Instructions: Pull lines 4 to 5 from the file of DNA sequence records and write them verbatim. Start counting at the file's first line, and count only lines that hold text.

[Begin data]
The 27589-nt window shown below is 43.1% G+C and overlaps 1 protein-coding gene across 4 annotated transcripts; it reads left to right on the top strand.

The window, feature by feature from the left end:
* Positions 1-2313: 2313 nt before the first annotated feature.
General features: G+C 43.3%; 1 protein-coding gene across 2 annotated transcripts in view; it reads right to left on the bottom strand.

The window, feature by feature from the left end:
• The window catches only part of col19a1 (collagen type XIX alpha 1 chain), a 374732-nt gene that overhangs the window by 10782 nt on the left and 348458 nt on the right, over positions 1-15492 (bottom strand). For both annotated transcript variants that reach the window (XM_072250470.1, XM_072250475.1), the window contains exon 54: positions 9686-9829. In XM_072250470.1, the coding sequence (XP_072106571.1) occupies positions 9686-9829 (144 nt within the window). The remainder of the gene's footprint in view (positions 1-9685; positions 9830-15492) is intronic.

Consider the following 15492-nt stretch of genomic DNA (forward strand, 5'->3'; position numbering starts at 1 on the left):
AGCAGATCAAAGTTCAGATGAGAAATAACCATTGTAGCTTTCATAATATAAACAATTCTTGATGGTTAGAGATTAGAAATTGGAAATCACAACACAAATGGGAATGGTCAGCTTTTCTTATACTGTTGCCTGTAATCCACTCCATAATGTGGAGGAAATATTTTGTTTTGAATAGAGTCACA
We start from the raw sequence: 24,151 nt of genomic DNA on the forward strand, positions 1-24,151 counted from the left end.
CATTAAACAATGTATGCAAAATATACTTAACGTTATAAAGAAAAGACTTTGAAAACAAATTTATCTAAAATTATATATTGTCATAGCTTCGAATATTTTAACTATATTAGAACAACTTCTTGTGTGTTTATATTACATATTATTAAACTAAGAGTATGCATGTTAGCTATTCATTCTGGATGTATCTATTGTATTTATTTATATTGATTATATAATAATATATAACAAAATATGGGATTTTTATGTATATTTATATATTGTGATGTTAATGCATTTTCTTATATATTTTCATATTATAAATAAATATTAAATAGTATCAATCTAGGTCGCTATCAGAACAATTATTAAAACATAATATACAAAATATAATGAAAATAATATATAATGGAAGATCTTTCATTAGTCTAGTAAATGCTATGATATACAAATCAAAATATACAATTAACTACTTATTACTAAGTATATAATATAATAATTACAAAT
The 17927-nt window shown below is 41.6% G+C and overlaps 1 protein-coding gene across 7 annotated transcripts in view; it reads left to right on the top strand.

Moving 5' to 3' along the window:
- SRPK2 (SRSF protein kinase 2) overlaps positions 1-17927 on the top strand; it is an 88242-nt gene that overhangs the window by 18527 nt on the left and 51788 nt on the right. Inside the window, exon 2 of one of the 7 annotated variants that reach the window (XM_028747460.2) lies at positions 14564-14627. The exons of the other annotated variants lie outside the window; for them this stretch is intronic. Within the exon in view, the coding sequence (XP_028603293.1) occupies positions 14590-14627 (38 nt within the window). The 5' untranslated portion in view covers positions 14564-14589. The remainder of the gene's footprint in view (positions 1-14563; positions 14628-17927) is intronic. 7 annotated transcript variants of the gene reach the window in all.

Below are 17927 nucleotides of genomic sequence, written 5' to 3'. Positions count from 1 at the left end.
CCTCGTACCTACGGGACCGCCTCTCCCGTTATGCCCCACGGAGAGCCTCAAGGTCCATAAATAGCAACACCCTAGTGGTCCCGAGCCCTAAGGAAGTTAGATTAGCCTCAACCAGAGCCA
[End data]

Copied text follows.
General features: G+C 43.3%; 1 protein-coding gene across 2 annotated transcripts in view; it reads right to left on the bottom strand.

The window, feature by feature from the left end: